10 Reasons We Need WolvesHow wolves fight climate change, and 9 other reasons to protect canis lupus.
Every few months, my friend Brendan disappears into the wilderness to track wolves. The wolves are tagged with radio collars as part of the Yellowstone Wolf Project, which has been observing the animals in their natural environments in an effort to help protect them since 1995. Brendan's work as a volunteer is to follow the wolf packs (from a safe distance) and record their behavioral, social, and predation habits. Sometimes he'll go a day without spotting a wolf, just sitting in sub-freezing snow fields and staring through a scope. Other times, he and his partners will stumble across the juicy meat of the job—a wolf howling atop a boulder, a pack devouring a weakened elk—and the biting, windy wait will all be worth it.
Wolves entered the national limelight this week when Rep. Mike Simpson (R-Idaho) and Sen. Jon Tester (D-Mont.) slipped a measure into the budget deal to strip gray wolves of their Endangered Species Act protections in most of the Northern Rockies—the first time a species has been removed from the list for political reasons, rather than scientific ones. The lawmakers argue that the bill alleviates stress on big-game herds and helps out ranchers and farmers, whose livestock fall victim to the predators. The bill would lift protections for wolves in five Western states and allow wolf hunting to resume in Montana and Idaho. Environmentalists worry that removing wolves from the ESA list could open the doors to allow other endangered species to be delisted as well.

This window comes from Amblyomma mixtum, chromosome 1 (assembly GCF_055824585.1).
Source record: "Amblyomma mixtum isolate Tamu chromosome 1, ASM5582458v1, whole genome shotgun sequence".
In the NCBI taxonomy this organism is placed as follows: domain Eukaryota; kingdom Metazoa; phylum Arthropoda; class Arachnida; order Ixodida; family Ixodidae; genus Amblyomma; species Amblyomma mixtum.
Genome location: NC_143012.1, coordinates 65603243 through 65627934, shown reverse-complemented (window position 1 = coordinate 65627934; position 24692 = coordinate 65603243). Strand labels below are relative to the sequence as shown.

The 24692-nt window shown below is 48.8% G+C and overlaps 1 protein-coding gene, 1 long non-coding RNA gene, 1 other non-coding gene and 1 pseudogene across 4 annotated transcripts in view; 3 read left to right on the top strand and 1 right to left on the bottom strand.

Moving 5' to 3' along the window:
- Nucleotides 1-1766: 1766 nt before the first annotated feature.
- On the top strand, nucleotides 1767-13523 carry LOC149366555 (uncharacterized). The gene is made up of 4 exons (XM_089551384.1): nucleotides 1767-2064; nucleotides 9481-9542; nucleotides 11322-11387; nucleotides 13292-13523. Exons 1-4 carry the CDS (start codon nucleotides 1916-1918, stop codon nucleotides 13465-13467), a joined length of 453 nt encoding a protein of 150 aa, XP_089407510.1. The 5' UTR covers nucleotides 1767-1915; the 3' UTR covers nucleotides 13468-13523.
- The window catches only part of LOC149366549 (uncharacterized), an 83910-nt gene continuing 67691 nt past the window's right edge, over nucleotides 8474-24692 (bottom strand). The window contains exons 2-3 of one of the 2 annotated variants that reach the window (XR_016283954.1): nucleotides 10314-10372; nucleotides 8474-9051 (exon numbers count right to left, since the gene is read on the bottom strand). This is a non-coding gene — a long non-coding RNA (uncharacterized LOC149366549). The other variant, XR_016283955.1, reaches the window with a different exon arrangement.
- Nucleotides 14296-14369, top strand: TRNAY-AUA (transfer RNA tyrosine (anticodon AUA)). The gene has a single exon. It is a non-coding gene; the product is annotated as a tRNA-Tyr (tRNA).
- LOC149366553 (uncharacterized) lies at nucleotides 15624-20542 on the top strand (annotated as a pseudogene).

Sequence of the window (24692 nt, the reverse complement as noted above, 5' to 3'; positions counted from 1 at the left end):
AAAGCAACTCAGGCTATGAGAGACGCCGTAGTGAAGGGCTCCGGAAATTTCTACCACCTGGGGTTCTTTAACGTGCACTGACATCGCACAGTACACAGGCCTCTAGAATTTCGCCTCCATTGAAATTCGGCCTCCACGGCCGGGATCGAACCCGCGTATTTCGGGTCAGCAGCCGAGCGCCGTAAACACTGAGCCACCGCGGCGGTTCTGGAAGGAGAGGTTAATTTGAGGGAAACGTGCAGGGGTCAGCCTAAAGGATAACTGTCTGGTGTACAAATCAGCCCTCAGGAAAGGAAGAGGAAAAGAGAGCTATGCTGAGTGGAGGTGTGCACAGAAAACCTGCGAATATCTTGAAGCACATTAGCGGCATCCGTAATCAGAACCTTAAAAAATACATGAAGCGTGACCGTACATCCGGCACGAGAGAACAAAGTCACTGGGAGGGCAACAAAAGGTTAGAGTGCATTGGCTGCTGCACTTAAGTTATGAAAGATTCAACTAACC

Whether wolves have a negative impact on the Northern Rockies remains a contentious issue. Here's how Brendan sees it: "Gray wolves and elk have been coexisting for 10,000 years. The problems really stem from people, who are contributing to habitat degradation and forest fire suppression." Studies show that wolves play vital roles in maintaining healthy ecosystems, and could even help stave off some of the effects of climate change. Scroll through the slideshow to find out how. —Maddie Oatman
Thanks to Defenders of Wildlife and Norman A. Bishop for their help with this slideshow.